I have all the love in the world for all kidlit writers, but there’s always a special tug at my heart at those who maintain a day job in addition to writing. Today’s spotlight author is a member of Team Day job. She also writes in that niche area of new adult – where the protagonist is closer to college age than high school. These books are so important and I’d love to see more of them with Black characters.
Welcome, Claire Kann!
I started writing NA because that was the closest age demographic I identified with when I decided to be a writer, but publishing wasn’t (and still isn’t) having it. Writers are advised to age the book up or down. To me, there’s a difference between teen (what I would consider 13-18) and young adult (what I would consider 18-24). In American publishing, it’s all lumped together. Young Adult stops at nineteen, which is supremely unfair.
I am fascinated by what it means to grow up, with the transitional ages and stages in life. I remember being thirteen, getting my period the day after my birthday, my mom saying, “You’re a woman now” and having zero clue what that meant. But I could tell it was important so I repeated it–at school, in a class where everyone could hear me. When I turned eighteen, I said, “Wow, I’m officially an adult” in one breath and said, “I have absolutely no idea what I’m doing” with the next. But my parents told me to go to college so I did–and barely survived my first semester. I’m always striving to capture those moments of profound confusion wrapped in terrifying exhilaration. What’s it like grapple with that while also trying to discover where you belong in the world–and realizing you might not be equipped to handle it.
My stories are written in such a way that young readers wouldn’t have any issues reading, understanding, and relating to the contents. It might not interest them just yet, but they could read it because the hearts of my stories are always rooted in the same themes.
If it weren’t for Brandy Colbert, Nicola Yoon, and posting some of my stories on Wattpad, Let’s Talk About Love would have been a very different book. I never felt like I wasn’t allowed to write about Black girls, but I did believe and internalize the age-old lie–that no would buy my stories, that no one would publish them, that no one wanted to read them.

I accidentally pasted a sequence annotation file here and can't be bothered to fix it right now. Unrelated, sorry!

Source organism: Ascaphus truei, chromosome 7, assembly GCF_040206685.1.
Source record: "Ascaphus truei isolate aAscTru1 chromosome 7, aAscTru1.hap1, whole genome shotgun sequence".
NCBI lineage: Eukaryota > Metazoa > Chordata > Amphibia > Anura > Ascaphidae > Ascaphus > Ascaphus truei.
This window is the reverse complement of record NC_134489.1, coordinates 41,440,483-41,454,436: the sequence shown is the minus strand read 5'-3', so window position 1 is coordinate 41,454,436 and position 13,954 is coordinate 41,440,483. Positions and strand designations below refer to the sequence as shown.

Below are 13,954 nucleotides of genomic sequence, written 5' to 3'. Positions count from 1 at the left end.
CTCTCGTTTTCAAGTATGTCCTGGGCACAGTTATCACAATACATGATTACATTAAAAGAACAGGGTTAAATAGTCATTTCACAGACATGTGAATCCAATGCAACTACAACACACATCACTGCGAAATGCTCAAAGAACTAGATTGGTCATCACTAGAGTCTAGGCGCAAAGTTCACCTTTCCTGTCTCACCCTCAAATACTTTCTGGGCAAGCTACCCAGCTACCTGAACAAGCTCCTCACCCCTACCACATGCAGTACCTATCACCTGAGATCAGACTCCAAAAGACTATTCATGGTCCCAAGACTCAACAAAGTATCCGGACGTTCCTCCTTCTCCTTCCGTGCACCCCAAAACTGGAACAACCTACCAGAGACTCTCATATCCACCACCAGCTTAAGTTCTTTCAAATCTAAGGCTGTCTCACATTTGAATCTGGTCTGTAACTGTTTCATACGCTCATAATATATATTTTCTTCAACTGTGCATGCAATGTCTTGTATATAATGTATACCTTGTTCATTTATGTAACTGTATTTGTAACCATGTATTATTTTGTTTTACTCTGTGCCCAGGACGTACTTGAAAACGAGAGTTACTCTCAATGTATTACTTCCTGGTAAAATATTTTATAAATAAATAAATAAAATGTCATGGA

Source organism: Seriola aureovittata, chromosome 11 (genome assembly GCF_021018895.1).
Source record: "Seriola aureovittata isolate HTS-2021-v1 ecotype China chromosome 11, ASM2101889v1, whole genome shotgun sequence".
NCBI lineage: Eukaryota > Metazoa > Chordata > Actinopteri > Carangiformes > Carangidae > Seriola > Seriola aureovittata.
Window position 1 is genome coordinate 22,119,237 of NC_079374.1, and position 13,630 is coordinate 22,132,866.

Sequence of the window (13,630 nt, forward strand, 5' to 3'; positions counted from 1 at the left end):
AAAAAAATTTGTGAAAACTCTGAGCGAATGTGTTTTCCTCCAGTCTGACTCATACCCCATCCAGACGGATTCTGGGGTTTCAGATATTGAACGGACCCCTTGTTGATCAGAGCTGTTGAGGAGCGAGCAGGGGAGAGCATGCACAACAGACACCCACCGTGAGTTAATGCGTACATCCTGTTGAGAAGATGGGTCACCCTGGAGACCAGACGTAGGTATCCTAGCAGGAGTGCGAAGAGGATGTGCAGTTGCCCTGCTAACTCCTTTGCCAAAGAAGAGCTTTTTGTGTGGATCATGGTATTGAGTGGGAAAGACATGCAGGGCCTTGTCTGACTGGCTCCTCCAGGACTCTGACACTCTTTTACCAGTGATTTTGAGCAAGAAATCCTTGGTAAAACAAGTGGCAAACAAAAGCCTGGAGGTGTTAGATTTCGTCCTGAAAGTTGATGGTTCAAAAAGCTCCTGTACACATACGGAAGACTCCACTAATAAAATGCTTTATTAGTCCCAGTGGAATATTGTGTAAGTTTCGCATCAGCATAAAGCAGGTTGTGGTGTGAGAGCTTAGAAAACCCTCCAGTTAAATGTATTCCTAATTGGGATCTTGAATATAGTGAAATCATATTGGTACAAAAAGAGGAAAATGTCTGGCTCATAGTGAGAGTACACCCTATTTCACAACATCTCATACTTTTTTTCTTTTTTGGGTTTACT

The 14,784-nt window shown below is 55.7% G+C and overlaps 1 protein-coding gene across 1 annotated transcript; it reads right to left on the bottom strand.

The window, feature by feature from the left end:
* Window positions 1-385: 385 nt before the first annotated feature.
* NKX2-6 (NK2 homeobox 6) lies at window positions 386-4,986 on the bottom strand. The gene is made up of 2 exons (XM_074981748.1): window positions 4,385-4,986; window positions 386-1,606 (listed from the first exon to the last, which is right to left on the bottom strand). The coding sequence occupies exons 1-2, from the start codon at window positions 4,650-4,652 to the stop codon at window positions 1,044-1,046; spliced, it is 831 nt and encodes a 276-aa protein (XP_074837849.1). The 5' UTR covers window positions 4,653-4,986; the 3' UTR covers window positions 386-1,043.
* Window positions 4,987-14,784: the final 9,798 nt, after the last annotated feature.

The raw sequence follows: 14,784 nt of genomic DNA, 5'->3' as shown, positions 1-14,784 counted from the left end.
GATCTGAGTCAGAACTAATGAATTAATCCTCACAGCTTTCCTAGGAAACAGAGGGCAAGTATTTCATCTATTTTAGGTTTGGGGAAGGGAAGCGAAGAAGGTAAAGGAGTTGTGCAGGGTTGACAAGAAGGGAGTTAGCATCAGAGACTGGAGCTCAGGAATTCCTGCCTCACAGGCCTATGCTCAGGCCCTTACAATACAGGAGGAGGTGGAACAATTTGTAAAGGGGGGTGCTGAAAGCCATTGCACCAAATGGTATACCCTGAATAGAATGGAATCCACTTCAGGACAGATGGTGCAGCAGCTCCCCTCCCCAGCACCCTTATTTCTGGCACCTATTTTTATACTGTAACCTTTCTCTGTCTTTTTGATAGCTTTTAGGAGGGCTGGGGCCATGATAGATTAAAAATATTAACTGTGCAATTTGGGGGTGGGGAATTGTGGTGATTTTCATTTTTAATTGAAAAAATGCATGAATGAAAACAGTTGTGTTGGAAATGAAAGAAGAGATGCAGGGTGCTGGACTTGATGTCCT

Seeing Colbert and Yoon succeed on a traditionally published stage changed everything for me. Getting feedback from readers on Wattpad saying that they not only loved my stories but especially loved that my main characters were Black empowered me to keep going and see how far I could take it.
Stories about Black kids, in all their diverse splendor, became my number one priority. I left ambiguity behind, started writing what I knew about–being Black, fat, queer, and trying to just live in a world that maybe didn’t really want me in it–and gave everything to my characters so they could experience it too and still get the happily ever after they deserved. LTAL isn’t the first traditionally published YA book with an asexual main character, but it is probably the first one whose MC is Black. That might not seem like an extraordinary feat to some, but it definitely feels like one to me.
The Writing Process
I’m used to hustling, working hard and juggling responsibilities.
My first job was working nights and weekends at Target, a month after I turned sixteen and still in high school. After that, I had a full-time job during the day and took college courses, four nights a week for two years straight. All graduating college meant was trading school work for manuscripts. I worked full-time during the day and wrote my stories at night–and in the morning, on weekends, on lunch breaks and on the clock. I forewent any kind of social life for another two and a half years. I made time (and borrowed some) to finish my manuscripts.
And now… I still work full-time during the day. I get paid to write books, but that doesn’t provide me with enough income to live on. It doesn’t provide me with healthcare insurance. I’m still hustling. I’m still writing on evenings and weekends. I am a vicious outliner who sticks to a schedule because I chose to make writing my part-time job. Writing is my job, not a hobby.
However, a lot of writers will say, “You don’t become a writer to make money” and that’s also true. I keep going because I still have something to say. I’m not done using my voice to entertain and enlighten through my novels. I write because I love it. But I am getting tired hahaha definitely not as young as I used to be.
The Buzz about Let’s Talk About Love
- 2018 Goodreads Choice Nomination: Best Young Adult Fiction
- 2019 Rainbow Book List: Top Ten Pick
Coming June 2019